Organizational Culture, Trust and Employee Engagement (Part 3)

Over the past few months, I have had the opportunity to interact and engage with members of the sales organizations from three major companies. I had the opportunity to spend a day with the global sales team from Delta Air Lines (KLM and Northwest), I interact regularly with various members of the Microsoft sales and services organization, and have worked with multiple international sales and customer management teams from Teradata. These companies have different services, solutions, tools and techniques, are in completely different industries, go-to-market in different ways and yet, have a common focus on recruiting, hiring and retaining absolutely excellent team players that work together to deliver results and service to customers.

What is most evident to me when in meetings and working sessions with teams from these companies is the importance of building teams with the "right" mix of business and technical skills, customer experience, relationship-management knowledge, balanced personalities, strong core values, and passion for delivering results. Culture fit is key to winning services and sales teams.  Couple of thoughts to consider when building a team...

Culture Fit Must Be Part of Hiring Criteria:  Candidates can have the right business background, years of experience, and education and still not be the right "fit" for an organization. Consider this - a "poor" hire leads to several unintended consequences.  First, the new-hire will not be respected by the team.  Second, it reflects poorly on the hiring manager that considered "this" person as the right fit for the organization.  Third, communication, teamwork and organizational trust may grind to a halt as formerly open lines of communication are no longer in place due to the change in organizational structure (this leads to timelines being missed and work product quality deterioration).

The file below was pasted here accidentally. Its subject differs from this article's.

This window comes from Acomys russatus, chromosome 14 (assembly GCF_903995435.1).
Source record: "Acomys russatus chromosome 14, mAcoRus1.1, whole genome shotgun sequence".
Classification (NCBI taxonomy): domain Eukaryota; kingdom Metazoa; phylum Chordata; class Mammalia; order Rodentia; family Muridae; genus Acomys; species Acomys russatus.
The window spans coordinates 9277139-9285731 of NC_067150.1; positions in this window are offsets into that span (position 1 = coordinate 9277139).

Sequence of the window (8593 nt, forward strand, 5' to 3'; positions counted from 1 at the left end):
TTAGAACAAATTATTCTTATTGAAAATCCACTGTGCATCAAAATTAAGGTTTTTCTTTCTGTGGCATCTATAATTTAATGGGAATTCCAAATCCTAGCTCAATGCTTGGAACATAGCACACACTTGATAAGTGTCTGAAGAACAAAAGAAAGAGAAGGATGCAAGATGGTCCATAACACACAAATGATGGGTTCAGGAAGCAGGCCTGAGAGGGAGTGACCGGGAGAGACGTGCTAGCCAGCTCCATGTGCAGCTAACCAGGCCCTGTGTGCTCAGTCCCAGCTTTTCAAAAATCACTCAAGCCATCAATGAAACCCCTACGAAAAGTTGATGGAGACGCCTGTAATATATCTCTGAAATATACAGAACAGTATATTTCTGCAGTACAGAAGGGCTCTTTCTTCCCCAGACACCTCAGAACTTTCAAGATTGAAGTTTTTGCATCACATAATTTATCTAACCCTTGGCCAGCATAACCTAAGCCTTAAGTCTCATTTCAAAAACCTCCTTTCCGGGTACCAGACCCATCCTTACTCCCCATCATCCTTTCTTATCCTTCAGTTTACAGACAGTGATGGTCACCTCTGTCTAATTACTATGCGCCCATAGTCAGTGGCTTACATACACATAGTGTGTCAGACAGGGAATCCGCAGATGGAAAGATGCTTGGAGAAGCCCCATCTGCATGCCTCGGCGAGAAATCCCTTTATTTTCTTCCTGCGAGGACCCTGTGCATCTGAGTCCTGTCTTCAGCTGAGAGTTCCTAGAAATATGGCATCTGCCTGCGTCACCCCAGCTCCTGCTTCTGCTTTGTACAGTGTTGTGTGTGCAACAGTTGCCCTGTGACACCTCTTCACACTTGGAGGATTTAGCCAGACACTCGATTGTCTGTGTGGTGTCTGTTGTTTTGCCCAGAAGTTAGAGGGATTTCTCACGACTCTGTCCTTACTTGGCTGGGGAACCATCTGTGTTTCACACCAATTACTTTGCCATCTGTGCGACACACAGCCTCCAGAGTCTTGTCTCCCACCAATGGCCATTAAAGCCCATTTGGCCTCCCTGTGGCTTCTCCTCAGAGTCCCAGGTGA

At the same time, a good leader may hire an individual that does not fit the existing culture in order to make top-down change thereby establishing a new culture and direction for the organization. 

Bridge the Gap:  Ideally, a new leader is able to bridge the gaps between their own style and the existing culture in place within an organization.  You do not want a new hire to completely change to fit an organizational culture - and a leader does not want to "give in" to an organizational culture that does not fit their style.  There is a happy medium and great leaders are able to step-in and adapt - bridge the gap - and find ways to make things happen in a fixed organizational culture.

Trust-Based Relationships:  From my "informal" study of many unique and different organizations, my conclusion is that trust is the #1 factor for organization success or failure. Trust between employees / peers.  Trust with managers / organization leadership.  Trust with customers and partners.  Trust is difficult to build in a relationship and so easily broken or lost based on decisions, actions and / or behaviors.  Open lines of communication and dialogue are key to creating a growing, delivery-focused workplace culture.  Transparency in communication absolutely builds trust and furthermore, the fuel for the trust fire is action and behavior by those in organizational leadership roles demonstrating trust in others and accepting trust from team members and peers.

Employee Engagement and Culture Fit:  Cultural fit is a key element of overall employee engagement, says Julie Gebauer, a managing director at Stamford, CT-based Towers, Perrin, and co-author of Closing the Engagement Gap.  Some elements of engagement, she says, come from the employee - such as a person's openness to challenge, optimism and inclination to set high personal and professional standards.

A key component of employee engagement that supports a trust-based organization is a formal or informal coaching and mentoring program.  Coaching and mentoring relationships within and across organizations facilitate open dialogue, idea-sharing and trust-based friendships and working relationships.  This, in turn, establishes career development and personal growth as core elements of culture.